Daily News Summary
The purpose of this summary provided by the Communications Department of The Florida Bar is to present media coverage that may be of interest to members. Opinions expressed in the articles are attributable solely to the authors. The Florida Bar does not adopt or endorse any opinions expressed below. For information on previous articles, please contact the publishing newspaper directly.
July 28, 2020
The Florida Bar
The Florida Bar | Article | July 28, 2020
The Daily News Summary features Florida Bar News articles on the expiration of mortgage foreclosure moratoriums, Opioid Use Disorder Awareness Month, ABOTA Ft. Lauderdale working towards virtual jury trials, new judicial appointments to the Third DCA and Sixth Circuit Court, and Florida Bar President Foster-Morales’ Virtual Town Hall forums. Foster-Morales is embarking on a series of Virtual Town Hall events over the next two months where she will lead panels of Bar leaders, judges, and local voluntary bar leaders in forums in each of Florida’s 20 judicial circuits. Foster-Morales said she is focusing on rebuilding and listening to the membership and will forward any helpful ideas and concerns gleaned from the forums to the Bar’s COVID-19 Pandemic Recovery Task Force, which is studying the impact of the health crisis on Florida’s legal profession and will advise the Bar on how to best address key issues.
Palm Beach Post | Article | July 27, 2020
Palm Beach County Judge John Kastrenakes has ruled that the county’s mask mandate violates no constitutional rights. A group of Palm Beach County residents who oppose the mandate sought a temporary stop in enforcing it until a final decision could be reached. Judge Kastrenakes said county commissioners, who unanimously approved the measure last month, came to a “reasonable and logical conclusion” that requiring masks was the best decision to serve and protect their constituents during a health crisis.
Florida Politics | Article | July 27, 2020
Rep. Geraldine Thompson of Windemere has filed a lawsuit challenging Gov. Ron DeSantis‘ May 26 appointment of Palm Beach County Circuit Judge Renetha Francis to the Florida Supreme Court claiming that the Florida Supreme Court Judicial Nominating Commission “exceeded the limits of its authority” by including Francis on a list of nominees because she failed to meet the minimum time requirement of 10 years as a member of the Florida Bar. Francis will not reach the mandated 10 years until Sept. 14.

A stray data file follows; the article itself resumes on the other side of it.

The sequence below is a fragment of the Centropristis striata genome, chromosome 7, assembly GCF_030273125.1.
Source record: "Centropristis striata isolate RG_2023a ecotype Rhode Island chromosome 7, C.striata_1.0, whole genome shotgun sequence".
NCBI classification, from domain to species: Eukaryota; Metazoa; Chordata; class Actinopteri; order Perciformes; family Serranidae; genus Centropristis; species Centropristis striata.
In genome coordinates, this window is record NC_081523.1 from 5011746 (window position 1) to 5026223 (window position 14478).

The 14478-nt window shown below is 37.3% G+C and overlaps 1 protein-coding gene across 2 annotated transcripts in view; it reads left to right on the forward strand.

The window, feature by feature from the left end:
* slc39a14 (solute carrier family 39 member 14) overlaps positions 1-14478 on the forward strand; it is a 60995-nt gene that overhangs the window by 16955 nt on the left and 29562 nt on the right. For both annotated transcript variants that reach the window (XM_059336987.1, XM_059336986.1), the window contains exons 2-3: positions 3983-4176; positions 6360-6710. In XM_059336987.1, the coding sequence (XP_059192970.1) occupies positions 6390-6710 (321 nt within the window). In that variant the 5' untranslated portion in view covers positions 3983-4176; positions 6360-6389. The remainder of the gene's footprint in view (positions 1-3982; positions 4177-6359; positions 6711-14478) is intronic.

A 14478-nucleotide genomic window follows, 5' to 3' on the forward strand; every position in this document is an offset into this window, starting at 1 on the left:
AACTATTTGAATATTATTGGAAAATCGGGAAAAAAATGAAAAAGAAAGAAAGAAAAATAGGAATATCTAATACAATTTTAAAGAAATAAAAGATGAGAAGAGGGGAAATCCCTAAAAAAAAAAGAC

News4Jax | Article | July 28, 2020
Judges Barbara Lagoa and Robert Luck who formerly served on the Florida Supreme Court have refused to step aside from a voting-rights case that could determine whether hundreds of thousands of convicted felons are eligible to cast ballots in the November presidential election. Plaintiffs in the case and 10 Democratic U.S. senators argued that 11th U.S. Circuit Court of Appeals Judges Lagoa and Luck should not take part in Gov. Ron DeSantis’ appeal of a May ruling that said the state can’t deny the right to vote to felons who are unable to pay “legal financial obligations” associated with their convictions. But the Florida case and the federal legal challenge are entirely different Lagoa and Luck wrote on Monday [July 27].
Daily Business Review | Article | July 27, 2020
During Miami-Dade Circuit Judge William Altfield’s Jan. 17 investiture, the Judicial Qualifications Commission claimed Miami-Dade Circuit Judge David C. Miller inappropriately confronted guests who had gathered in the courthouse lobby. Judge Miller threatened to hold them in contempt for being loud and interrupting the trial Miller was presiding over. JQC Chair Krista Marx wrote that Miller’s conduct, “including his inappropriate threat of contempt, plainly fell below the high standard of conduct required by the canons and this court.” Miller has admitted violating the canons and conceded his conduct was inappropriate, according to a stipulation he signed.
The Florida Bar | Tech Tip | July 28, 2020
You can send PDF files to your Kindle via Amazon’s “Send to Kindle” service. In order to use the service, you must first tell Amazon to accept email from your email address or addresses. Once you do that you will be able to send up to 25 attachments in one email. And you can authorize and send from up to 15 approved email addresses to your Send to Kindle email like your legal assistant’s email or you can enter a partial address, such as @yourlawfirm.com, to authorize multiple senders.